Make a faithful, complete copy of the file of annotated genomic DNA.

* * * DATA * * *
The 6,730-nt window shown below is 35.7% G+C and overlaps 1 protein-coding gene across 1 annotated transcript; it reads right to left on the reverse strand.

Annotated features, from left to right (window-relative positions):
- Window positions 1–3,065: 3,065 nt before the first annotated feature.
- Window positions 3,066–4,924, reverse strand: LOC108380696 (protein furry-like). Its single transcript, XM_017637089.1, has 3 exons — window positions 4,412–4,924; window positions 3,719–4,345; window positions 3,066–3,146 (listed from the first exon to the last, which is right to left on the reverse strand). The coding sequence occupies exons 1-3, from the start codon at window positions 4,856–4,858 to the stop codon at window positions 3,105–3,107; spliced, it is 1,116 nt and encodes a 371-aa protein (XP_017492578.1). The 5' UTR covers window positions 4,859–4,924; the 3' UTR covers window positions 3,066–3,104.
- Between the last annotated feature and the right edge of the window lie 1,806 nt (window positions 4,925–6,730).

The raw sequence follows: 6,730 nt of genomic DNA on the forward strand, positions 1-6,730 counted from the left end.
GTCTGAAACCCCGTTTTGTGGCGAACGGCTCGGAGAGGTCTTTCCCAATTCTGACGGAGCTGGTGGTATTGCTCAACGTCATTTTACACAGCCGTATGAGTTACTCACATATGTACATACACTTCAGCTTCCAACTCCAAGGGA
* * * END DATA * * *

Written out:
The 6,730-nt window shown below is 35.7% G+C and overlaps 1 protein-coding gene across 1 annotated transcript; it reads right to left on the reverse strand.

Annotated features, from left to right (window-relative positions):
- Window positions 1–3,065: 3,065 nt before the first annotated feature.
- Window positions 3,066–4,924, reverse strand: LOC108380696 (protein furry-like). Its single transcript, XM_017637089.1, has 3 exons — window positions 4,412–4,924; window positions 3,719–4,345; window positions 3,066–3,146 (listed from the first exon to the last, which is right to left on the reverse strand). The coding sequence occupies exons 1-3, from the start codon at window positions 4,856–4,858 to the stop codon at window positions 3,105–3,107; spliced, it is 1,116 nt and encodes a 371-aa protein (XP_017492578.1). The 5' UTR covers window positions 4,859–4,924; the 3' UTR covers window positions 3,066–3,104.
- Between the last annotated feature and the right edge of the window lie 1,806 nt (window positions 4,925–6,730).

The raw sequence follows: 6,730 nt of genomic DNA on the forward strand, positions 1-6,730 counted from the left end.
GTCTGAAACCCCGTTTTGTGGCGAACGGCTCGGAGAGGTCTTTCCCAATTCTGACGGAGCTGGTGGTATTGCTCAACGTCATTTTACACAGCCGTATGAGTTACTCACATATGTACATACACTTCAGCTTCCAACTCCAAGGGA